Harish Chandra, J.
1. The applicant Nirpat Singh was the supardar with respect to some sugarcane crop belonging to a judgment - debtor which had been attached by the Amin on an application made by the decree-holder for the execution of his decree. The supratdar was subsequently unable to produce the crop and it is said that it had been cut, pressed and turned into gur and had been made over to the decree-holder himself. This suggestion was found to be false by the Courts below and the applicant was convicted accordingly under Section 424, Penal Code, and sentenced to three months' rigorous imprisonment and a fine of Rs. 100.
2. It is, however, argued on behalf of the applicant that the attachment itself was illegal inasmuch as the warrant of attachment was not prepared in accordance with the provisions of Order 21, Rule 24, Civil P.C., which require, among other things, that every such process shall be sealed with the seal of the Court. It appears that the warrant of attachment in the present case does not bear the seal, although it bears the date on which it was issued and has also been signed by the Judge. It is contended on behalf of the applicant that the mere fact that the warrant does not bear the seal of the Court makes the attachment illegal and that the property in the crop did not pass from the judgment-debtor to the Court and that therefore no offence can be said to have been committed with respect to it under Section 424, Penal Code. My attention has been drawn to two rulings. One is the case in Beni Prasad v. Emperor : AIR1935All214 . In that case the applicant had been convicted under Section 379, Penal Code, for removing certain crops said to have been attached and entrusted to a custodian. It was found that the attachment of the crop had been made by affixing copies of the warrant of attachment which were signed by the Amin and did not bear the seal of the Court. It was held that the attachment was illegal and that the produce could not be deemed to have passed from the possession of the judgment - debtor into the possession of the Court. I have doubts as to the correctness of the view taken in this case. According to Rule 44 of Order 21, Civil P.C., a copy of the warrant of attachment shall be affixed on the land on which the crop was growing and another copy on the outer door or on some other conspicuous part of the house of the judgment - debtor. It is not laid down that these copies shall also bear the signature or the seal of the Court. In Beni Prasad v. Emperor : AIR1935All214 copies had been prepared by the Amin and they were affixed by him iii accordance with the provisions of the said rule. I am doubtful as to whether the attachment in that case was in fact illegal.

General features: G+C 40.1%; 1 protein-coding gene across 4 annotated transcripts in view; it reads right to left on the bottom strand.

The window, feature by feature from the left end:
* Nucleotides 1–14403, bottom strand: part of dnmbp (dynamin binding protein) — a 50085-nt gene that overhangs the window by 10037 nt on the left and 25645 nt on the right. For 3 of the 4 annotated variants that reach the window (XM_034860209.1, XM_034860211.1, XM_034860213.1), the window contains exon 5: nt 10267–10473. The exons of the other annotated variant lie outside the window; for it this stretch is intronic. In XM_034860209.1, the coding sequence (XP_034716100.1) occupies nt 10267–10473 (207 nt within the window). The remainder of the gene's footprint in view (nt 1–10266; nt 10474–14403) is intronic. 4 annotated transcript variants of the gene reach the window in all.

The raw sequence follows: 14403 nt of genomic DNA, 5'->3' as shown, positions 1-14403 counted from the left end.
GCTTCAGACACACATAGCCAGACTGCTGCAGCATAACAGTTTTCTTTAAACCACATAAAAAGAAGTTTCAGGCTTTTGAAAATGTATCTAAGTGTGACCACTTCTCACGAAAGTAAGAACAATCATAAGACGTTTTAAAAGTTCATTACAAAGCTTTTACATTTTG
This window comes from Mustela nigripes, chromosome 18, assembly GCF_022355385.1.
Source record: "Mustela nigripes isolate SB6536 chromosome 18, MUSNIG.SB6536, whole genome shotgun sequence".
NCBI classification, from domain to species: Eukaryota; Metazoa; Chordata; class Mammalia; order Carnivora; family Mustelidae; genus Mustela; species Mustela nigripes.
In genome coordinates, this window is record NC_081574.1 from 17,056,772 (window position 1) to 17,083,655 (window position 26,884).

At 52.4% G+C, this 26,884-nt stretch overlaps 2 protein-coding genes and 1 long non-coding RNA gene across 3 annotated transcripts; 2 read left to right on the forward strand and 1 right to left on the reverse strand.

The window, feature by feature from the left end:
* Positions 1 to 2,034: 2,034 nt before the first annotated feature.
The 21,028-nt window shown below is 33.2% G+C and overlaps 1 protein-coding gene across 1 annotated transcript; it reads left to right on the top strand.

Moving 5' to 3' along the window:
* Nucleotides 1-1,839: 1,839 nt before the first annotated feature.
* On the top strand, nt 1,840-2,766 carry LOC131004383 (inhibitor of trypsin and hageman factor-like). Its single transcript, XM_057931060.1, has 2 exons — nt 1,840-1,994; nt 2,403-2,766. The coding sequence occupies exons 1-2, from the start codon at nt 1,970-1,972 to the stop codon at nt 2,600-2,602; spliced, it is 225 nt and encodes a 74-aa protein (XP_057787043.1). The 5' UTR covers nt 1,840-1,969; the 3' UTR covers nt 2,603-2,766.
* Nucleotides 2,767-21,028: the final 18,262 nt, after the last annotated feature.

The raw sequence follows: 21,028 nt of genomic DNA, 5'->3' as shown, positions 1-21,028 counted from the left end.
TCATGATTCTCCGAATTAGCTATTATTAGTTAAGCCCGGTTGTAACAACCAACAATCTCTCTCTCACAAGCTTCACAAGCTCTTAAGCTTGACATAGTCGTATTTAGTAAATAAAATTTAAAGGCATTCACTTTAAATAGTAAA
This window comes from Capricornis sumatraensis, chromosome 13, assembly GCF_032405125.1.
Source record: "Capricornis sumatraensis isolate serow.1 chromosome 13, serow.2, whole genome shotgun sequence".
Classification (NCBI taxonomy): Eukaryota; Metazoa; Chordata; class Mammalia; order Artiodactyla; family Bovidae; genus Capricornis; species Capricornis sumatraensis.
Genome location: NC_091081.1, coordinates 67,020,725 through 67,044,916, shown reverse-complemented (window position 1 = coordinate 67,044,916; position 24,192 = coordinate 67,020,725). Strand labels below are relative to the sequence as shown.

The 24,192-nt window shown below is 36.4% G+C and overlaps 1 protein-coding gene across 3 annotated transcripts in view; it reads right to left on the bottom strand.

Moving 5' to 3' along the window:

3. In the other case in Sarsar Singh v. Emperor 21 : AIR1934All711 , the Amin had not executed the warrant of attachment in the manner required by law. He did not affix any copy of the warrant of attachment at the threshing floor where the crop had been stored nor was any copy affixed to the house hi the judgment - debtor. It was accordingly held that the attachment was illegal and that therefore the accused could not be convicted under Section 424, Penal Code. There is, however, no authority for the view that the mere fact that the warrant of attachment does not bear the seal of the Court makes the subsequent proceedings illegal when all the other requirements of law have been fulfilled. It is, however, pointed out that the learned Special Magistrate, who tried the case, has in his judgment said that a copy of the warrant should have been affixed at the field. But I have gone through the entire statement of the Amin and find no justification for this suggestion. In cross-examination no question was put to him suggesting that the attachment had not been made by him in accordance with the procedure prescribed in the Code. I am accordingly not prepared to hold that the attachment in the present case was in fact illegal and see no reason to interfere.
4. The application is accordingly rejected. The applicant will surrender to his bail and undergo the remaining portion of his sentence. He must also pay the fine.